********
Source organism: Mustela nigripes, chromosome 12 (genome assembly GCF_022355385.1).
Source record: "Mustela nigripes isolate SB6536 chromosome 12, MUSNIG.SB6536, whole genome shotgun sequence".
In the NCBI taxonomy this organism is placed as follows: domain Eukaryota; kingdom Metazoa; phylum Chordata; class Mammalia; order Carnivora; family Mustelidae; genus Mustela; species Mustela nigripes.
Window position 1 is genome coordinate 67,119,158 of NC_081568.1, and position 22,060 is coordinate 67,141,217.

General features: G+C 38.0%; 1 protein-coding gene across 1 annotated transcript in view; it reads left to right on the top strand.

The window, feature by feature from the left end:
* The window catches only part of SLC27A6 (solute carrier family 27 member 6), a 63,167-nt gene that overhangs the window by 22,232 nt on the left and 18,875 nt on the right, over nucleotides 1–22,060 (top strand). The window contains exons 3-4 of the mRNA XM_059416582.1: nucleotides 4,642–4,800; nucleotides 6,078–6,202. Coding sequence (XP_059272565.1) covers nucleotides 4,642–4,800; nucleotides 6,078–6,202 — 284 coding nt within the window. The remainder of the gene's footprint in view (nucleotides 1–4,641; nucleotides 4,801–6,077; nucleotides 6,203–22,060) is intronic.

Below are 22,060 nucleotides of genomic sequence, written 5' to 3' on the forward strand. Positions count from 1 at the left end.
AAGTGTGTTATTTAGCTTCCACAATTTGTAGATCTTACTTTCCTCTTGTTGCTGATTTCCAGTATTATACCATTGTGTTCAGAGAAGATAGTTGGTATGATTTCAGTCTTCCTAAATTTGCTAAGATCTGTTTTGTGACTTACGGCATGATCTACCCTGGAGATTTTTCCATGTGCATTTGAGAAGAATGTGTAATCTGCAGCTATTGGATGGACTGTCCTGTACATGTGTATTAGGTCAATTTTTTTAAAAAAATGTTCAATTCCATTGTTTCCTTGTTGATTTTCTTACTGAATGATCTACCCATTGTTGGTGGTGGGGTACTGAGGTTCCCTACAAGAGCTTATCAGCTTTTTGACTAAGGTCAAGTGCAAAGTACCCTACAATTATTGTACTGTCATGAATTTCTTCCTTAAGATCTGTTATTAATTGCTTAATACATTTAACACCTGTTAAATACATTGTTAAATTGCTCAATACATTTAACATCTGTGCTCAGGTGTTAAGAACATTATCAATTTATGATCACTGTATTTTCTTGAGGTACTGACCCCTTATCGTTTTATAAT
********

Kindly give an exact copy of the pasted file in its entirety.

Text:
Source organism: Mustela nigripes, chromosome 12 (genome assembly GCF_022355385.1).
Source record: "Mustela nigripes isolate SB6536 chromosome 12, MUSNIG.SB6536, whole genome shotgun sequence".
In the NCBI taxonomy this organism is placed as follows: domain Eukaryota; kingdom Metazoa; phylum Chordata; class Mammalia; order Carnivora; family Mustelidae; genus Mustela; species Mustela nigripes.
Window position 1 is genome coordinate 67,119,158 of NC_081568.1, and position 22,060 is coordinate 67,141,217.

General features: G+C 38.0%; 1 protein-coding gene across 1 annotated transcript in view; it reads left to right on the top strand.

The window, feature by feature from the left end:
* The window catches only part of SLC27A6 (solute carrier family 27 member 6), a 63,167-nt gene that overhangs the window by 22,232 nt on the left and 18,875 nt on the right, over nucleotides 1–22,060 (top strand). The window contains exons 3-4 of the mRNA XM_059416582.1: nucleotides 4,642–4,800; nucleotides 6,078–6,202. Coding sequence (XP_059272565.1) covers nucleotides 4,642–4,800; nucleotides 6,078–6,202 — 284 coding nt within the window. The remainder of the gene's footprint in view (nucleotides 1–4,641; nucleotides 4,801–6,077; nucleotides 6,203–22,060) is intronic.

Below are 22,060 nucleotides of genomic sequence, written 5' to 3' on the forward strand. Positions count from 1 at the left end.
AAGTGTGTTATTTAGCTTCCACAATTTGTAGATCTTACTTTCCTCTTGTTGCTGATTTCCAGTATTATACCATTGTGTTCAGAGAAGATAGTTGGTATGATTTCAGTCTTCCTAAATTTGCTAAGATCTGTTTTGTGACTTACGGCATGATCTACCCTGGAGATTTTTCCATGTGCATTTGAGAAGAATGTGTAATCTGCAGCTATTGGATGGACTGTCCTGTACATGTGTATTAGGTCAATTTTTTTAAAAAAATGTTCAATTCCATTGTTTCCTTGTTGATTTTCTTACTGAATGATCTACCCATTGTTGGTGGTGGGGTACTGAGGTTCCCTACAAGAGCTTATCAGCTTTTTGACTAAGGTCAAGTGCAAAGTACCCTACAATTATTGTACTGTCATGAATTTCTTCCTTAAGATCTGTTATTAATTGCTTAATACATTTAACACCTGTTAAATACATTGTTAAATTGCTCAATACATTTAACATCTGTGCTCAGGTGTTAAGAACATTATCAATTTATGATCACTGTATTTTCTTGAGGTACTGACCCCTTATCGTTTTATAAT